American agriculture is incredibly efficient. It’s very good at getting cheap food to people, and has allowed us to grow into a country where poor people are often obese. Many American diets are deficient in critical nutrients, but almost all have enough calories to keep people from starving.

This is the success story that the architects of American agricultural policy like to tell, but it comes with a lot of external costs which we’re becoming increasingly familiar with. E.coli, bird flu, cancer, heart disease, obesity, diabetes, the dead zone in the Gulf of Mexico, animal torture, substandard agricultural working conditions and identical tomatoes which can be shipped across the country but don’t taste like anything—these are all costs we pay for cheap food. We don’t pay consensually, or often knowingly, but we do pay, sooner or later.

There’s a huge debate about whether or not cheap food is worth it. Industry and government reps have been known to defend the system, saying that these risks are exaggerated and the alternative—starving masses—is worse. I believe we have other choices, and there’s been a good amount of research showing that organic farming techniques can produce as much or more food than their industrial counterparts. But ultimately, it’s a pointless debate to have. Cheap food is built on oil. Agricultural chemicals are petroleum- based, synthetic fertilizers require oil to produce, and huge transport distances are unsustainable in a world with finite oil reserves. There’s debate about how long we have left, but we’re using up a finite resource, which means we’re going to run out eventually. And when we get close—when oil prices go up, and instead of spiking, they keep climbing—food is going to be expensive. This has already started to happen around the world, and I don’t think it’s going to stop anytime soon.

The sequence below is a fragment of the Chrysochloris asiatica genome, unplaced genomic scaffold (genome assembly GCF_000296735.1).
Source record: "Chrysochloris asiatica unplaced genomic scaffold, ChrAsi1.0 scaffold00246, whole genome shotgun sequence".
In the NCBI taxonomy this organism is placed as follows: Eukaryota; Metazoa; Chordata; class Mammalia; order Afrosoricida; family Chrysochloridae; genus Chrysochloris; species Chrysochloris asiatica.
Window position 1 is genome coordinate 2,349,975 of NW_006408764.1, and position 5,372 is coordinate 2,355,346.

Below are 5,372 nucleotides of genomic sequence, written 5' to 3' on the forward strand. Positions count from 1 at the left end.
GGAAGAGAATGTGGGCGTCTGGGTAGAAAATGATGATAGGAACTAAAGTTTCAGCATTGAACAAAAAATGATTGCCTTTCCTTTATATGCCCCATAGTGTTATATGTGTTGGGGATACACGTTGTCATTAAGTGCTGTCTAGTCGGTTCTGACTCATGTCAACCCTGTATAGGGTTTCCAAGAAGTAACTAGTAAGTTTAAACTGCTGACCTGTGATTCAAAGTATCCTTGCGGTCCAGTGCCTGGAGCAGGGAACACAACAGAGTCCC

So in a world of uncertainty, with rising food prices, it makes sense to grow more food. But it also makes sense to be cautious, to build models that are resilient and sustainable in addition to being high-yielding. For Ghana, it will probably mean improved seeds, better irrigation technologies, more organic fertilizer and fewer farmers. But that doesn’t have to mean emulating the US’s industrial system. It doesn’t have to mean growing cash crops for export, like cocoa, at the expense of crops which are consumed locally. Right now, I can walk two blocks from the Burro office to the Koforidua market and buy pineapples, cassava, yam, tomatoes, onions, ginger, garlic, oranges, limes, lemons, eggs, peppers, lettuce, carrots, cucumbers and eggplant, all of it grown locally by small farmers. You’d be hard-pressed to find this much local variety in any American supermarket, even in California. I believe that Ghana, and other developing countries, will be able to figure out a way to meet the challenges facing their agricultural producers. But I also hope that the changes required won’t replace the Koforidua market with something that looks like Wal-Mart or Safeway.